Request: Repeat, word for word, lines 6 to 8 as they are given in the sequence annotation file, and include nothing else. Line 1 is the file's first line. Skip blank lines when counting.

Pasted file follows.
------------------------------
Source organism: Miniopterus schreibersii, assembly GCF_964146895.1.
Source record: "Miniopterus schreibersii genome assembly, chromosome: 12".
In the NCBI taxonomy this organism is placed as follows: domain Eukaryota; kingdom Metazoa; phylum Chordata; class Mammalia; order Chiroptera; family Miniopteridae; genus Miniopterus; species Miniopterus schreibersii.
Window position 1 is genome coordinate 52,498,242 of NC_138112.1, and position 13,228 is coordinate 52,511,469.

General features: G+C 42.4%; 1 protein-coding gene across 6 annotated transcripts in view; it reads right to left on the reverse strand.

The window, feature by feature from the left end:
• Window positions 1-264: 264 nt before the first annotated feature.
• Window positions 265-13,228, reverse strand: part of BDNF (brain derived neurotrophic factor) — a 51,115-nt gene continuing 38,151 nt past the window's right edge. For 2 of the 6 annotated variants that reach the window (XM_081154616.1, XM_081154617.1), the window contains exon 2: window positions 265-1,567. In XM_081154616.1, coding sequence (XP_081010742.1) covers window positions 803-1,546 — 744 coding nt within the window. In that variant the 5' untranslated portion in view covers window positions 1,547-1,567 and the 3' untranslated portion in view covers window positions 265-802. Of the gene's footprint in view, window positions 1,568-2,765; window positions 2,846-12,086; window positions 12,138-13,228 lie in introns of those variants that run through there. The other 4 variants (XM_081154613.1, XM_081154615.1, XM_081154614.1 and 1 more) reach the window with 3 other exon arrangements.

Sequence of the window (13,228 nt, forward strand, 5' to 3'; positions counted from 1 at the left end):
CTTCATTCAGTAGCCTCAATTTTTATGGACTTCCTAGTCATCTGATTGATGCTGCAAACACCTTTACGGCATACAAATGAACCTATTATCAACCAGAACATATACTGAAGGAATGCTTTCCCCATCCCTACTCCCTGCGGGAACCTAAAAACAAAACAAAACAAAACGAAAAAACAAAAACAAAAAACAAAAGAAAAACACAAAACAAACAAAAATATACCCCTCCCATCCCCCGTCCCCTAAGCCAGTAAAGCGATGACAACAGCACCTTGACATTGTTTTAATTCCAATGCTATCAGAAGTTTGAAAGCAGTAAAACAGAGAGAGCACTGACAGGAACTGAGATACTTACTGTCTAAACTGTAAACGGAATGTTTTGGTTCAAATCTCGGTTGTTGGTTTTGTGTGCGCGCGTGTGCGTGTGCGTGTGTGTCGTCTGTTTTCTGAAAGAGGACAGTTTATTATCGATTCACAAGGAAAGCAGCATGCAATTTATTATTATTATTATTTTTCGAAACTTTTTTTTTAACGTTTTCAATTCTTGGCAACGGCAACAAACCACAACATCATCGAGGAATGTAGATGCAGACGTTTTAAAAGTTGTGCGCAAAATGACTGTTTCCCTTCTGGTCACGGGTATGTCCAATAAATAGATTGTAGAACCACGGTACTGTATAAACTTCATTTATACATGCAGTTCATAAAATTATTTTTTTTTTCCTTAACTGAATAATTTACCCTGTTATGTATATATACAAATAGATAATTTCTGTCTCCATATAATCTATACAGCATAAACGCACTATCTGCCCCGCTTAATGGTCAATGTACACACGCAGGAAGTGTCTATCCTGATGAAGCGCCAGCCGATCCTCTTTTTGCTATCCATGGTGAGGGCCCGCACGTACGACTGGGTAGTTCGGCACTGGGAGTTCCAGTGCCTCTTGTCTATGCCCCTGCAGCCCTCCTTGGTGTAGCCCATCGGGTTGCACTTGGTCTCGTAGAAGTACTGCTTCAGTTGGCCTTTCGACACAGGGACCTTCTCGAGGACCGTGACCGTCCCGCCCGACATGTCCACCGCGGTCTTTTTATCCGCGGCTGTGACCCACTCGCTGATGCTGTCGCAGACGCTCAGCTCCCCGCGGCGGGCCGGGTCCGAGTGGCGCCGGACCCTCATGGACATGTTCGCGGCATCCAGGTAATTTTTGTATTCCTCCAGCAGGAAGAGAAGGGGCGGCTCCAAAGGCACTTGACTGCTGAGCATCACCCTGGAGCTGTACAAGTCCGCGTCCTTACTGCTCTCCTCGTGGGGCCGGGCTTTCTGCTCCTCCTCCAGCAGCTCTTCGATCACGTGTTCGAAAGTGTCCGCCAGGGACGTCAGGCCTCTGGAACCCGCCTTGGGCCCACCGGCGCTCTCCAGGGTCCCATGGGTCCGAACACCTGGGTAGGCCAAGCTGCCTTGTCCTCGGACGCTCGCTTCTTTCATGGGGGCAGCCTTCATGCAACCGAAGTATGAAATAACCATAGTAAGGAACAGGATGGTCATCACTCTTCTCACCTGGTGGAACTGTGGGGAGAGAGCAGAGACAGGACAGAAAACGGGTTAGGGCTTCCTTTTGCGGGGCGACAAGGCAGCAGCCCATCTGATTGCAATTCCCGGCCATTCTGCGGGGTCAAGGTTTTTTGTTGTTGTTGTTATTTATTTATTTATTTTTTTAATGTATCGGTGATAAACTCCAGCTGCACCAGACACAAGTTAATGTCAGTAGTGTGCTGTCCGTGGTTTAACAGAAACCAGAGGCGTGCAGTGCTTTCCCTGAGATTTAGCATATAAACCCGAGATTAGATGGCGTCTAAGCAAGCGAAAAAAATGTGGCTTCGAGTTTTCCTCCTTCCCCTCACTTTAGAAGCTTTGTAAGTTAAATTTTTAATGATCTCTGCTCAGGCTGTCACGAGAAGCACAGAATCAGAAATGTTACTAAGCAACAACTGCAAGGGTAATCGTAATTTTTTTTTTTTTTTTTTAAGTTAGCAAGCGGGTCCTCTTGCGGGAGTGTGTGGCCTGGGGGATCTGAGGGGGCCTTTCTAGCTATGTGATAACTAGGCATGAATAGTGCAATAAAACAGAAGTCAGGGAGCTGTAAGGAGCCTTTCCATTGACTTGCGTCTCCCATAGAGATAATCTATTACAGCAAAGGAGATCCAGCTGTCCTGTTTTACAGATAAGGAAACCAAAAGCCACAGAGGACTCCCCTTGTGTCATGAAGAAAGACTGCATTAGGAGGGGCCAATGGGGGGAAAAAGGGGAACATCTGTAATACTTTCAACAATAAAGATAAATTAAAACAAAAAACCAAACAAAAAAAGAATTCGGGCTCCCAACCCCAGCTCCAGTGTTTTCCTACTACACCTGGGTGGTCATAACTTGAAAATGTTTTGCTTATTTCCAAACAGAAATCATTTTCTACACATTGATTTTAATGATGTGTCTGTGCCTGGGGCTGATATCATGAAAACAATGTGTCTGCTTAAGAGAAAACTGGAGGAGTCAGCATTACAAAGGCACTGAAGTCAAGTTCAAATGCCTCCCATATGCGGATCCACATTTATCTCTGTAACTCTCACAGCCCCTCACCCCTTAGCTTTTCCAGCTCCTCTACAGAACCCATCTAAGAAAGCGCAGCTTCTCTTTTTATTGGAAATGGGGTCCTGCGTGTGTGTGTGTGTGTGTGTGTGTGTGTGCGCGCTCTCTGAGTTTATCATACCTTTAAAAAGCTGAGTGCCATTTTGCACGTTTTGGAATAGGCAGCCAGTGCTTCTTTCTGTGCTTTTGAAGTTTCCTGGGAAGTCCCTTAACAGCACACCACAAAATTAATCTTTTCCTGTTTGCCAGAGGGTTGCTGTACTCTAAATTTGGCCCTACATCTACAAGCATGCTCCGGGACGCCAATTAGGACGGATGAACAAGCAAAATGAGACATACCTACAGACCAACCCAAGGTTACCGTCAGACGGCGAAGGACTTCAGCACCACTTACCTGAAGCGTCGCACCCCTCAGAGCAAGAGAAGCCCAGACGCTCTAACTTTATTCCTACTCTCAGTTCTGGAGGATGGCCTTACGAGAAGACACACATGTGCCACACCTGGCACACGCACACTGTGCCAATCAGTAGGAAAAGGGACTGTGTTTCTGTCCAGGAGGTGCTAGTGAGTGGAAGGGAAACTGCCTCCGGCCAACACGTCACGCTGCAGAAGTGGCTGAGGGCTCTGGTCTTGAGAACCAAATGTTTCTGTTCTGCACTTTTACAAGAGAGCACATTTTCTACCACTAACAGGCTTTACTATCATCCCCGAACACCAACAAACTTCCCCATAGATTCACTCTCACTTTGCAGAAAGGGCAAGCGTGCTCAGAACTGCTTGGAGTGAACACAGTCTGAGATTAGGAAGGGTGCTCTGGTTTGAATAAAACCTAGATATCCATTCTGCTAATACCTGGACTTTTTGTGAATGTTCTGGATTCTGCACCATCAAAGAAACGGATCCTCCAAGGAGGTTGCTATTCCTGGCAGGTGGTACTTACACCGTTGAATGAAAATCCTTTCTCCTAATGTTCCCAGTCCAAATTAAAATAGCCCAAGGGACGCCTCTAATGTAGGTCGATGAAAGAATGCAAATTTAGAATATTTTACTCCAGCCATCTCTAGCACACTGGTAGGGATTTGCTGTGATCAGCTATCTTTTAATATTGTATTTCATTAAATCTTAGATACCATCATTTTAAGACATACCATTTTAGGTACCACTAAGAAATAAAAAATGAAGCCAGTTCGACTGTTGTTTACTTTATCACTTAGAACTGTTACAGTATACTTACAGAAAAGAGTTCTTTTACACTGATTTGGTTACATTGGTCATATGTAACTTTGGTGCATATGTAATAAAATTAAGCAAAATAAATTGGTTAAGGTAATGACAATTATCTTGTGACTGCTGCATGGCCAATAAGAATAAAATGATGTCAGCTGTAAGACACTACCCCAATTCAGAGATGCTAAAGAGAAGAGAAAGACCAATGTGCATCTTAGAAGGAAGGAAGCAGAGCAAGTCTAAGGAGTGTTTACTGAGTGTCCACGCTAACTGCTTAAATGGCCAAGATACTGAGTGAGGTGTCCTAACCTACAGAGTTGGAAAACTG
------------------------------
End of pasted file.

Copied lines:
The window, feature by feature from the left end:
• Window positions 1-264: 264 nt before the first annotated feature.
• Window positions 265-13,228, reverse strand: part of BDNF (brain derived neurotrophic factor) — a 51,115-nt gene continuing 38,151 nt past the window's right edge. For 2 of the 6 annotated variants that reach the window (XM_081154616.1, XM_081154617.1), the window contains exon 2: window positions 265-1,567. In XM_081154616.1, coding sequence (XP_081010742.1) covers window positions 803-1,546 — 744 coding nt within the window. In that variant the 5' untranslated portion in view covers window positions 1,547-1,567 and the 3' untranslated portion in view covers window positions 265-802. Of the gene's footprint in view, window positions 1,568-2,765; window positions 2,846-12,086; window positions 12,138-13,228 lie in introns of those variants that run through there. The other 4 variants (XM_081154613.1, XM_081154615.1, XM_081154614.1 and 1 more) reach the window with 3 other exon arrangements.